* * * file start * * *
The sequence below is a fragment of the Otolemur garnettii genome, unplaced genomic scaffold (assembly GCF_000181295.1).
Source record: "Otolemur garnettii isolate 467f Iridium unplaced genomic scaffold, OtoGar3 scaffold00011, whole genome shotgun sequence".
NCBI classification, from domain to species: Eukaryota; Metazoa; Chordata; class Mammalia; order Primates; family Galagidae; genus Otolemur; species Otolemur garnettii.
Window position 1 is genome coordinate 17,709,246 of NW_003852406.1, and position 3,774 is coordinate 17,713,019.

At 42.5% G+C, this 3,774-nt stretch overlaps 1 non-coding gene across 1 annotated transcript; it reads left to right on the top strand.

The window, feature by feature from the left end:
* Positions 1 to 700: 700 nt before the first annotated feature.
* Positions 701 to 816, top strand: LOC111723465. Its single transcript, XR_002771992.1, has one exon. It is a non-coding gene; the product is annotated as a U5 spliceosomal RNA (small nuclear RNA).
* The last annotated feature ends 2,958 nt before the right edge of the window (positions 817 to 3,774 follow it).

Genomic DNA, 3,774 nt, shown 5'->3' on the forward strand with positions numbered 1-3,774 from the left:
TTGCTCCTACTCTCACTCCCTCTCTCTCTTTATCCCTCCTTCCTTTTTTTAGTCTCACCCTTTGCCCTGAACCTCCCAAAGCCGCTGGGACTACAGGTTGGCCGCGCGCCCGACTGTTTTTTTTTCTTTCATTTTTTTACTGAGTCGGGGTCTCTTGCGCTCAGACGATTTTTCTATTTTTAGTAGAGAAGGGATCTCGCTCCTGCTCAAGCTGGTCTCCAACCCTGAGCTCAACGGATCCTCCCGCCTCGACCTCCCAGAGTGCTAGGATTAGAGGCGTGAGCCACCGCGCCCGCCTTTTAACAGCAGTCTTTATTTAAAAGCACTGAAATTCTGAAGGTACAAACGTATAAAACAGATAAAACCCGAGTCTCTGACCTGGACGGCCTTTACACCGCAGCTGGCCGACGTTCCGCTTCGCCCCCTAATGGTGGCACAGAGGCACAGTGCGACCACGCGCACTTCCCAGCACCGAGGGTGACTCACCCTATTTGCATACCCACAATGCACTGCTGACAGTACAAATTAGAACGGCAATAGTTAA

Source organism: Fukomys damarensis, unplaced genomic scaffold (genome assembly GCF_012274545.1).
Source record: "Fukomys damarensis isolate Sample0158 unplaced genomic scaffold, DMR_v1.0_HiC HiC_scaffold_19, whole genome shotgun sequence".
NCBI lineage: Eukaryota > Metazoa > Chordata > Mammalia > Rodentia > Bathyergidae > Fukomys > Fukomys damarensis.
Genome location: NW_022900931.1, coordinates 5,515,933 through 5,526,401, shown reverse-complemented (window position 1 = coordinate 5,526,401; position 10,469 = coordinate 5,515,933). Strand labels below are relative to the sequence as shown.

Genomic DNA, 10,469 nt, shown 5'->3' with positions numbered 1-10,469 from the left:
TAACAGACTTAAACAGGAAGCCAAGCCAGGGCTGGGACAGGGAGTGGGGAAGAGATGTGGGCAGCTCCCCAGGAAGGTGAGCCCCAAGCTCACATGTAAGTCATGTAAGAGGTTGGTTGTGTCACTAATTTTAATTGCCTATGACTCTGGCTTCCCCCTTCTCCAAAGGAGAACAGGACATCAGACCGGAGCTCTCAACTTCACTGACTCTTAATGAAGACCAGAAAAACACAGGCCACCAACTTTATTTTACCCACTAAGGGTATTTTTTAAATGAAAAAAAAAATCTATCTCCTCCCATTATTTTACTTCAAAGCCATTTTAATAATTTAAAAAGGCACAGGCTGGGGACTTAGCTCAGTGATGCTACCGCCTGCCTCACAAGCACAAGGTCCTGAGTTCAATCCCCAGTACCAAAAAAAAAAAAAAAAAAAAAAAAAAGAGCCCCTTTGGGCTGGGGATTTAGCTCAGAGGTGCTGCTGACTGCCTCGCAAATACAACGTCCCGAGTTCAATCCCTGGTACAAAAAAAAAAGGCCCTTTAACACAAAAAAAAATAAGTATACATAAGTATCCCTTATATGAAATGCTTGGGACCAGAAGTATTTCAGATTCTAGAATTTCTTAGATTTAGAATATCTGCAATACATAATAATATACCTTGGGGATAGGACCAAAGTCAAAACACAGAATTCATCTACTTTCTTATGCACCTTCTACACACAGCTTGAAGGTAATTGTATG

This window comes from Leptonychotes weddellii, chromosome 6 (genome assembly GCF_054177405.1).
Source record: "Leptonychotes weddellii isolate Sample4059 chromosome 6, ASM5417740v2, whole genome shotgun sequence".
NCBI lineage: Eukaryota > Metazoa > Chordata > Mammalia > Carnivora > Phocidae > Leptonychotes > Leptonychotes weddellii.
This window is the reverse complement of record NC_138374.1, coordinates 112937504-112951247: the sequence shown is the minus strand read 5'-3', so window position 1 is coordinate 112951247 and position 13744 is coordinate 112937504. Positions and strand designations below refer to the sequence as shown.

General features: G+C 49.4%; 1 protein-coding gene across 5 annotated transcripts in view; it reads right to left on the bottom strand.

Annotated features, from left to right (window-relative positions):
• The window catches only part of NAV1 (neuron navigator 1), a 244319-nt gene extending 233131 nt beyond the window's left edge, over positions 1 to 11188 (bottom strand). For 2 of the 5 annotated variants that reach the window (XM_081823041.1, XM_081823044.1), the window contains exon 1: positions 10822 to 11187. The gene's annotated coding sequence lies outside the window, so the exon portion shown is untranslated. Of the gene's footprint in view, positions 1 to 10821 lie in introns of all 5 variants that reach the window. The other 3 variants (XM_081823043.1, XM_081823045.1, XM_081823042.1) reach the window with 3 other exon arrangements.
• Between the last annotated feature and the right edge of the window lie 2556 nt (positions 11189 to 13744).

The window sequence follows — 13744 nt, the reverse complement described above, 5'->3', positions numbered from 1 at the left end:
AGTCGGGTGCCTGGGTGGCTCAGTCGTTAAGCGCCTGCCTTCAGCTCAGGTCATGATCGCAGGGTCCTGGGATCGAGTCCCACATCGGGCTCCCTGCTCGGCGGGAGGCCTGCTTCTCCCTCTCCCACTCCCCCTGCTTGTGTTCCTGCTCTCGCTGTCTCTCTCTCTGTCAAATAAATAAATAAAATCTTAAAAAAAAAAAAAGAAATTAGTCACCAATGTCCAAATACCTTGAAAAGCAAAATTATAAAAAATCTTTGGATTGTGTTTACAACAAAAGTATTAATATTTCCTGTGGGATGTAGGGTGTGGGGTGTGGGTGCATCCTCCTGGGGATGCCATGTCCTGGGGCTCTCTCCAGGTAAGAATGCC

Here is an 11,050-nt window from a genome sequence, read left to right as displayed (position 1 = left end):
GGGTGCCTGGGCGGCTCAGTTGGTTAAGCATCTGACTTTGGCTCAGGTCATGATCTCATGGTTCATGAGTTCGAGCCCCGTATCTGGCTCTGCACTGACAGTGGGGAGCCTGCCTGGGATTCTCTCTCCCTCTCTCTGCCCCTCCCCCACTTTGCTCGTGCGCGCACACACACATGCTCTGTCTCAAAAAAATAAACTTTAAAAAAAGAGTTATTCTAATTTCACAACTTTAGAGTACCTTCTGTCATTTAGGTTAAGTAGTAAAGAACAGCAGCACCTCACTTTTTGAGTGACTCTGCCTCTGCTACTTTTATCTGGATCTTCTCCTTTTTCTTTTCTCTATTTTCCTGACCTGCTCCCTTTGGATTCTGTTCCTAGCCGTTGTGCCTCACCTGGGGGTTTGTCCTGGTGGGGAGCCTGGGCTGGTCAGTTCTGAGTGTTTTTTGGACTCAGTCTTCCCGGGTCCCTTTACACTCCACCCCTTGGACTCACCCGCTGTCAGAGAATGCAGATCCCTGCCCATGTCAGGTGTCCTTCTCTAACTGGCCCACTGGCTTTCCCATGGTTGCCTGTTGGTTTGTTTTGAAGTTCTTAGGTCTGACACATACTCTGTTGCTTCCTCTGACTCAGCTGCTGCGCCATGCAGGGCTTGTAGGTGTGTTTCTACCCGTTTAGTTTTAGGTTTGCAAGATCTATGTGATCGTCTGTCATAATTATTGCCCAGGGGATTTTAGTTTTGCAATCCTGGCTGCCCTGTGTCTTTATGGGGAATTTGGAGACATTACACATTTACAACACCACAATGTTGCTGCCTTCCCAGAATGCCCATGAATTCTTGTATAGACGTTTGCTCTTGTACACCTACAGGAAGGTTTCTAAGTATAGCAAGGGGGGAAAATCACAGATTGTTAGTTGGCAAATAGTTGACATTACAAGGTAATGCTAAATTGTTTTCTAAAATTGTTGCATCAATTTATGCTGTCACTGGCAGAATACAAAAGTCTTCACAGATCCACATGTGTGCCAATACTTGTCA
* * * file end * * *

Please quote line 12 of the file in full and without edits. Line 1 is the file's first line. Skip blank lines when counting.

Source organism: Fukomys damarensis, unplaced genomic scaffold (genome assembly GCF_012274545.1).